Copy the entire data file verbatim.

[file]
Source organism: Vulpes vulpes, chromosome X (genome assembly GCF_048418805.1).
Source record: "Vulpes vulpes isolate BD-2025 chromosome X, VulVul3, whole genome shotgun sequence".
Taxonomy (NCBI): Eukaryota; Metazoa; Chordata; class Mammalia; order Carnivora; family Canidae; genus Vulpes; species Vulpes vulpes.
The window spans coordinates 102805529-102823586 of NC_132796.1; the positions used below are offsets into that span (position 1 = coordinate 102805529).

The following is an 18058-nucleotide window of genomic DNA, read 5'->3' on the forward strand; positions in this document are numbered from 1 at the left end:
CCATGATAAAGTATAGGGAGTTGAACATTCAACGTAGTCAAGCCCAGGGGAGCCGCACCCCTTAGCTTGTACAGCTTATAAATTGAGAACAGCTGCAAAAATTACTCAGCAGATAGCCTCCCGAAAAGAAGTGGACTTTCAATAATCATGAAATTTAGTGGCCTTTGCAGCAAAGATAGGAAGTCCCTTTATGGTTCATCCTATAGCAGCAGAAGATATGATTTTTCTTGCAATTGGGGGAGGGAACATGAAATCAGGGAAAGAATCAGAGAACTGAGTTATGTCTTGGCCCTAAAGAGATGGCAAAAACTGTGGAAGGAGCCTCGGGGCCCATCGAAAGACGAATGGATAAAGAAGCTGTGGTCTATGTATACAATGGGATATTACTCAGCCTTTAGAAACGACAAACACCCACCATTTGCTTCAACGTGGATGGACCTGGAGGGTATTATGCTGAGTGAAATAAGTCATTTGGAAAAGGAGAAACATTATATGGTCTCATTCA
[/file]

Source organism: Vulpes vulpes, chromosome X (genome assembly GCF_048418805.1).
Source record: "Vulpes vulpes isolate BD-2025 chromosome X, VulVul3, whole genome shotgun sequence".
Taxonomy (NCBI): Eukaryota; Metazoa; Chordata; class Mammalia; order Carnivora; family Canidae; genus Vulpes; species Vulpes vulpes.
The window spans coordinates 102805529-102823586 of NC_132796.1; the positions used below are offsets into that span (position 1 = coordinate 102805529).

The following is an 18058-nucleotide window of genomic DNA, read 5'->3' on the forward strand; positions in this document are numbered from 1 at the left end:
CCATGATAAAGTATAGGGAGTTGAACATTCAACGTAGTCAAGCCCAGGGGAGCCGCACCCCTTAGCTTGTACAGCTTATAAATTGAGAACAGCTGCAAAAATTACTCAGCAGATAGCCTCCCGAAAAGAAGTGGACTTTCAATAATCATGAAATTTAGTGGCCTTTGCAGCAAAGATAGGAAGTCCCTTTATGGTTCATCCTATAGCAGCAGAAGATATGATTTTTCTTGCAATTGGGGGAGGGAACATGAAATCAGGGAAAGAATCAGAGAACTGAGTTATGTCTTGGCCCTAAAGAGATGGCAAAAACTGTGGAAGGAGCCTCGGGGCCCATCGAAAGACGAATGGATAAAGAAGCTGTGGTCTATGTATACAATGGGATATTACTCAGCCTTTAGAAACGACAAACACCCACCATTTGCTTCAACGTGGATGGACCTGGAGGGTATTATGCTGAGTGAAATAAGTCATTTGGAAAAGGAGAAACATTATATGGTCTCATTCA